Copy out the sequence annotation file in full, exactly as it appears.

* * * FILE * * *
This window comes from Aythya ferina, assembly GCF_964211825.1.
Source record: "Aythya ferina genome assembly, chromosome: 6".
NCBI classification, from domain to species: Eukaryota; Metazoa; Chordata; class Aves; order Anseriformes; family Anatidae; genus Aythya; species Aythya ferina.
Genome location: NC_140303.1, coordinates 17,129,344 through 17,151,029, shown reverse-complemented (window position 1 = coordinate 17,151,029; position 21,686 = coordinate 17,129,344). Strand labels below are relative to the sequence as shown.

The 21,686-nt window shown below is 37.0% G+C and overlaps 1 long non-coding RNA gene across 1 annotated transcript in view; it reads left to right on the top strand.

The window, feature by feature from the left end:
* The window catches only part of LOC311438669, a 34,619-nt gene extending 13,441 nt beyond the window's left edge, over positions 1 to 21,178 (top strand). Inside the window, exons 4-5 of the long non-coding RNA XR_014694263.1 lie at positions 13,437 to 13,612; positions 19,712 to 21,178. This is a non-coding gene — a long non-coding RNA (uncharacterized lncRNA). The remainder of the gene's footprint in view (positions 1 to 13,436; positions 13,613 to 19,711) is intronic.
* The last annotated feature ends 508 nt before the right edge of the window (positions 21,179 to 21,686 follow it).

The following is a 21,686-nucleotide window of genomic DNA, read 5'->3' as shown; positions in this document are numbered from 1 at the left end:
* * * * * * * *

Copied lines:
This window comes from Aythya ferina, assembly GCF_964211825.1.
Source record: "Aythya ferina genome assembly, chromosome: 6".
NCBI classification, from domain to species: Eukaryota; Metazoa; Chordata; class Aves; order Anseriformes; family Anatidae; genus Aythya; species Aythya ferina.
Genome location: NC_140303.1, coordinates 17,129,344 through 17,151,029, shown reverse-complemented (window position 1 = coordinate 17,151,029; position 21,686 = coordinate 17,129,344). Strand labels below are relative to the sequence as shown.

The 21,686-nt window shown below is 37.0% G+C and overlaps 1 long non-coding RNA gene across 1 annotated transcript in view; it reads left to right on the top strand.

The window, feature by feature from the left end:
* The window catches only part of LOC311438669, a 34,619-nt gene extending 13,441 nt beyond the window's left edge, over positions 1 to 21,178 (top strand). Inside the window, exons 4-5 of the long non-coding RNA XR_014694263.1 lie at positions 13,437 to 13,612; positions 19,712 to 21,178. This is a non-coding gene — a long non-coding RNA (uncharacterized lncRNA). The remainder of the gene's footprint in view (positions 1 to 13,436; positions 13,613 to 19,711) is intronic.
* The last annotated feature ends 508 nt before the right edge of the window (positions 21,179 to 21,686 follow it).

The following is a 21,686-nucleotide window of genomic DNA, read 5'->3' as shown; positions in this document are numbered from 1 at the left end: